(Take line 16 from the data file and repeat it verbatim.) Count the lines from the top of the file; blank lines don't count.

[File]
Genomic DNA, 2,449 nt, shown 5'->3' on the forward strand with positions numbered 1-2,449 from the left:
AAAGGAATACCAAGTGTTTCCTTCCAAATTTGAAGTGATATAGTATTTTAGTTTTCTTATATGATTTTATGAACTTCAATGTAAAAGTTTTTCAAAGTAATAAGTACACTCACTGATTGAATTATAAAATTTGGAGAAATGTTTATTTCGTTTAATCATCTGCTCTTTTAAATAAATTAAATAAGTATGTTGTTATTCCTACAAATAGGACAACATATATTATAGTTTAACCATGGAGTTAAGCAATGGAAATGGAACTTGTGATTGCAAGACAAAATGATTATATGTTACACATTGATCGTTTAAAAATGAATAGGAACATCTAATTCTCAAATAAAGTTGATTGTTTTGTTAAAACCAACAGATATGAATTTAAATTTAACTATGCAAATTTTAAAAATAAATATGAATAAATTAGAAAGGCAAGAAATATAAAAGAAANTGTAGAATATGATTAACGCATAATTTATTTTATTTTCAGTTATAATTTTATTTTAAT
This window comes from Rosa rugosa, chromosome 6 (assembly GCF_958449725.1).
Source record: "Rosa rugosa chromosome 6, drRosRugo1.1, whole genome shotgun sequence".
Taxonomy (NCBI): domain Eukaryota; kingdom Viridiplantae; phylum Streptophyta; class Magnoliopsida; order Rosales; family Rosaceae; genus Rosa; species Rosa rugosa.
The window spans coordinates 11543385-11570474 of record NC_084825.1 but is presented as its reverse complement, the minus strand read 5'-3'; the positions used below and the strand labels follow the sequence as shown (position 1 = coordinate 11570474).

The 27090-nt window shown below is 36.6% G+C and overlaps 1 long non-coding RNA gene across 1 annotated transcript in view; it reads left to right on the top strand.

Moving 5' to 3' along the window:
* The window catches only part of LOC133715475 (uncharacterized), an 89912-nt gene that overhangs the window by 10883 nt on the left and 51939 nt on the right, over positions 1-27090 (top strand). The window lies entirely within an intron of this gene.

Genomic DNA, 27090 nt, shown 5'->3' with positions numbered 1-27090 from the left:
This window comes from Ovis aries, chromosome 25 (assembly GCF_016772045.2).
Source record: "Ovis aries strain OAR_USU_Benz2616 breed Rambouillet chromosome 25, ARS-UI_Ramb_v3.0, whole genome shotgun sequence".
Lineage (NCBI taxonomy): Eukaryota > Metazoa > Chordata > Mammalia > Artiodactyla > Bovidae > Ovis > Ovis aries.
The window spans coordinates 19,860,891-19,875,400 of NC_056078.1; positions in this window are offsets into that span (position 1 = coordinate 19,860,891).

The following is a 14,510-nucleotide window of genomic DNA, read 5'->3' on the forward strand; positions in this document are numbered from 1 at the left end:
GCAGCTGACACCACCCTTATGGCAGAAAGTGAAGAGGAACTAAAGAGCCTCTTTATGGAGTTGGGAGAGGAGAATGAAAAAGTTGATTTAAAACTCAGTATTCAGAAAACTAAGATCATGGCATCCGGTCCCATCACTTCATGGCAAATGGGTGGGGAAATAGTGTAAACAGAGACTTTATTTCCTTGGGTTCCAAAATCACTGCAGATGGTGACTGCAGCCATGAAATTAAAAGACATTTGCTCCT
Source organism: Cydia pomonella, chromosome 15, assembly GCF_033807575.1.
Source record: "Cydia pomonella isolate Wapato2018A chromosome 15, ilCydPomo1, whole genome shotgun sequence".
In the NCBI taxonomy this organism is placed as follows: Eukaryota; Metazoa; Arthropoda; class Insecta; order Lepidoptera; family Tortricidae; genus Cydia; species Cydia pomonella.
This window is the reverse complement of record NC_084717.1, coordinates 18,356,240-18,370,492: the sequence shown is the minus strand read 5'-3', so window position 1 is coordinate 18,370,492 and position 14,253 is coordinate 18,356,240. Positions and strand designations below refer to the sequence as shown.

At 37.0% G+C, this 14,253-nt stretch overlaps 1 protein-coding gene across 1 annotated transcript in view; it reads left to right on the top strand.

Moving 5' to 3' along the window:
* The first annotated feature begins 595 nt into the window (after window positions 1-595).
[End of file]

GCAGCTGACACCACCCTTATGGCAGAAAGTGAAGAGGAACTAAAGAGCCTCTTTATGGAGTTGGGAGAGGAGAATGAAAAAGTTGATTTAAAACTCAGTATTCAGAAAACTAAGATCATGGCATCCGGTCCCATCACTTCATGGCAAATGGGTGGGGAAATAGTGTAAACAGAGACTTTATTTCCTTGGGTTCCAAAATCACTGCAGATGGTGACTGCAGCCATGAAATTAAAAGACATTTGCTCCT